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 Post subject: Re: Private Parts
PostPosted: Wed Jul 17, 2013 1:57 pm 
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Thanks for your insights PGumby. To answer Ben's question: Some of this, well "snobbery" has slipped over to Germany it seems. I think I have talked to other German musicians about this before. Some may use their "inside knowledge" to merely show off, I suppose. But it is true, some of my given examples are technically challenging but sound bland, so why bother.

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 Post subject: Re: Private Parts
PostPosted: Wed Jul 17, 2013 2:05 pm 
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Well yes, some people do take an angle that some parts are for the riff raff. Not the way to go about it I think.


Fashion plays a part as well ofcourse, I noticed during the Willie week that's it's very fashionable at the moment to leave the Paddy Taylor composed part out of the Boy in the Gap.

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 Post subject: Re: Private Parts
PostPosted: Mon Jul 22, 2013 7:35 am 
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Random anecdote on Over the Moor to Maggie:

The first time I became aware of bias against the third part was driving Ken Perlman to Goderich in 2001. That tune was one of the ones they'd picked out to send to the Celtic College participants ahead of time. Ken felt (strongly, it seemed to me) that the third part was a latter addition that added nothing to the tune.

That was the year that Peter Horan, John Carty, and Joe Grady were there, and that tune was omnipresent in the sessions, always played with all three parts. Someone, Joe Grady I think, had a nice little Sligo-ish twist on the third part, and his version spread like wildfire among the players there. I guess it's possible they were humoring us, but I certainly didn't get the impression they had any bias against the third part. (I just checked up on a listening session from the Catskills with Peter and Mike Rafferty, and they played it with three parts there, too.)

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 Post subject: Re: Private Parts
PostPosted: Mon Jul 22, 2013 3:12 pm 
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colomon wrote:
Ken felt (strongly, it seemed to me) that the third part was a latter addition that added nothing to the tune.


I heard Kevin Crawford express the same opinion a few years ago at Augusta. He also said that he preferred the tune in D. !

Another one that varies is The Lark's March. And I can't even begin to figure out what's what with Paidin O'Raffertaigh!

Meanwhile ... just a few days ago I was in a minor Maid at the Spinning Wheel train wreck at one of the Catskills teachers' sessions. I think Mary Bergin went one way, Kathleen Loughnane and Patrick Orceau went the other.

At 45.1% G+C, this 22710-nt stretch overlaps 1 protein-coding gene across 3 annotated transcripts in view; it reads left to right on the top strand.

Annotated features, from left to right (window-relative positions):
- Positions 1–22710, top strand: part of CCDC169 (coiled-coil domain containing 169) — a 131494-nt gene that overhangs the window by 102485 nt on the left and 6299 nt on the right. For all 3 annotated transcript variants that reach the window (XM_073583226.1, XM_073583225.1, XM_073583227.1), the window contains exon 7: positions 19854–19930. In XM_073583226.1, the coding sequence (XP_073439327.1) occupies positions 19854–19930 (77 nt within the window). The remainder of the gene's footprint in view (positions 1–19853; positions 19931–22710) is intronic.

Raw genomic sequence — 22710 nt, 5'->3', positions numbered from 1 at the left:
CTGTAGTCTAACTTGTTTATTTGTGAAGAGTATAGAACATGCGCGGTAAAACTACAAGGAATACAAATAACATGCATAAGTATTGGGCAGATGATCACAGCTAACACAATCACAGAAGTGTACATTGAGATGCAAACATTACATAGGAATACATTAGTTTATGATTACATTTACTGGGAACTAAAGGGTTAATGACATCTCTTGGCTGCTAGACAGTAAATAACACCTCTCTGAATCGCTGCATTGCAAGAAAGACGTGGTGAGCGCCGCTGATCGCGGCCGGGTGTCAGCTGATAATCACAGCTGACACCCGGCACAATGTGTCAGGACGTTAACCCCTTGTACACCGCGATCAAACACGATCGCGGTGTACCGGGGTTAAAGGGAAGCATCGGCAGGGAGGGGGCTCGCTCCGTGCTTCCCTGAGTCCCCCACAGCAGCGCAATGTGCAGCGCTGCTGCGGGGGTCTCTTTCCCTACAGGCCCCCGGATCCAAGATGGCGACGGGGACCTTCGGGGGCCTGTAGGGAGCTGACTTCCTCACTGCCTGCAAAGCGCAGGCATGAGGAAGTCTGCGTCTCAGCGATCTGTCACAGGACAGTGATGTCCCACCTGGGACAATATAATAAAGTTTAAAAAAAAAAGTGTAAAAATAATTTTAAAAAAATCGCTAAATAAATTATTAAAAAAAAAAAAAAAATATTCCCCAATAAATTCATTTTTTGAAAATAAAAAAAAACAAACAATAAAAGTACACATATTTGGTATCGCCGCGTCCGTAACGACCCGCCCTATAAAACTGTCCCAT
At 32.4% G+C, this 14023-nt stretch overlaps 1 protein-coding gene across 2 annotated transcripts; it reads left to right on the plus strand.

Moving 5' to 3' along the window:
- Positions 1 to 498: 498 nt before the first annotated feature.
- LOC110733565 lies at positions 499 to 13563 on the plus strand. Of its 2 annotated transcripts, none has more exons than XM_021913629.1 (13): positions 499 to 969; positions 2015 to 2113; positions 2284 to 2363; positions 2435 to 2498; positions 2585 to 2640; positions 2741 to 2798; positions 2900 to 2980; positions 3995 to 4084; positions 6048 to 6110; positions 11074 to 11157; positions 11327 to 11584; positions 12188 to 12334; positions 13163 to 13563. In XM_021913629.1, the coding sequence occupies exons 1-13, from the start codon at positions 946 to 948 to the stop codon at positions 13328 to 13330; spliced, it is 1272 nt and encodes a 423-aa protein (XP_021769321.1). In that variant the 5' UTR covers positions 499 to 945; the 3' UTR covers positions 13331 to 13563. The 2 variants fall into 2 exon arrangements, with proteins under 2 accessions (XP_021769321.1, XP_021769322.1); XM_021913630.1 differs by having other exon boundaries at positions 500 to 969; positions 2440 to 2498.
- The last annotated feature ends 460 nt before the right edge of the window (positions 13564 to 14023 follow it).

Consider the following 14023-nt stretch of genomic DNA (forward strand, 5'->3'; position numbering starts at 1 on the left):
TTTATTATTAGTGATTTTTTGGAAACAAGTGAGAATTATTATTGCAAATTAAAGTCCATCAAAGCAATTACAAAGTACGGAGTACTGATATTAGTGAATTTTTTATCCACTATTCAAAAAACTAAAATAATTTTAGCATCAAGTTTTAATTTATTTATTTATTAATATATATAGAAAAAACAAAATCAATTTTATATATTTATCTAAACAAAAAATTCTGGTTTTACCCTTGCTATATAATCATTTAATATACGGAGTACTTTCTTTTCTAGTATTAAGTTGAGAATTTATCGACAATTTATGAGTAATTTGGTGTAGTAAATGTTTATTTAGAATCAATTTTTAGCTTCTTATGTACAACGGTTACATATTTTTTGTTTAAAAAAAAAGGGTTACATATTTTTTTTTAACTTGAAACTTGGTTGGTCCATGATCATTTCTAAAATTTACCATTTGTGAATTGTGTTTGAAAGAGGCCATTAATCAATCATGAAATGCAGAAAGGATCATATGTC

No major injuries except to the fourth part, which, after a brief mangling, was left for dead by the side of the tracks. Poor little arpeggiated thing.

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 Post subject: Re: Private Parts
PostPosted: Mon Jul 22, 2013 9:27 pm 
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Cathy Wilde wrote:
And I can't even begin to figure out what's what with Paidin O'Raffertaigh!

Yeah, I've got a lovely little crooked Newfoundland tune which is apparently an even more far out than usual variation of Paidin O'Raffertaigh. (Probably someone heard it on the radio, remembered it halfway, and rendered it in a more local style...)

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 Post subject: Re: Private Parts
PostPosted: Thu Jul 25, 2013 11:34 am 
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I think on ronan browne/peter o'loughlin's 'south-west wind' you get both paigin o'rafferty's one after the other (including the one you give above) - I think both versions are in pat Mitchell's Clancy book


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 Post subject: Re: Private Parts
PostPosted: Thu Jul 25, 2013 11:49 am 
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Quote:
both paigin o'rafferty'


'Both' is a bit of an understatement, there are loads of different versions and variants around.

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 Post subject: Re: Private Parts
PostPosted: Thu Jul 25, 2013 12:29 pm 
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I myself know four versions, and learned (and then forgot) a fifth. Sol's version is not on the South-West Wind, but the "common" three part and the four part Willie Clancy versions I believe are. Sol's is a version of Droney's, a two-parter, and there's also a two part song version (Dervish recorded that). The fifth one I was learning is one from CRE#1 (Breathnach). There's an 8 or 9 part version in O'Farrell's, and Chris Langan had a nice 8 or 9 part highland pipe version. I think Patrick Street recorded yet another one.

The four I know are all different enough that you could easily play them in a set without getting confused. The fifth one is close enough that a bit more care is needed, but it was doable.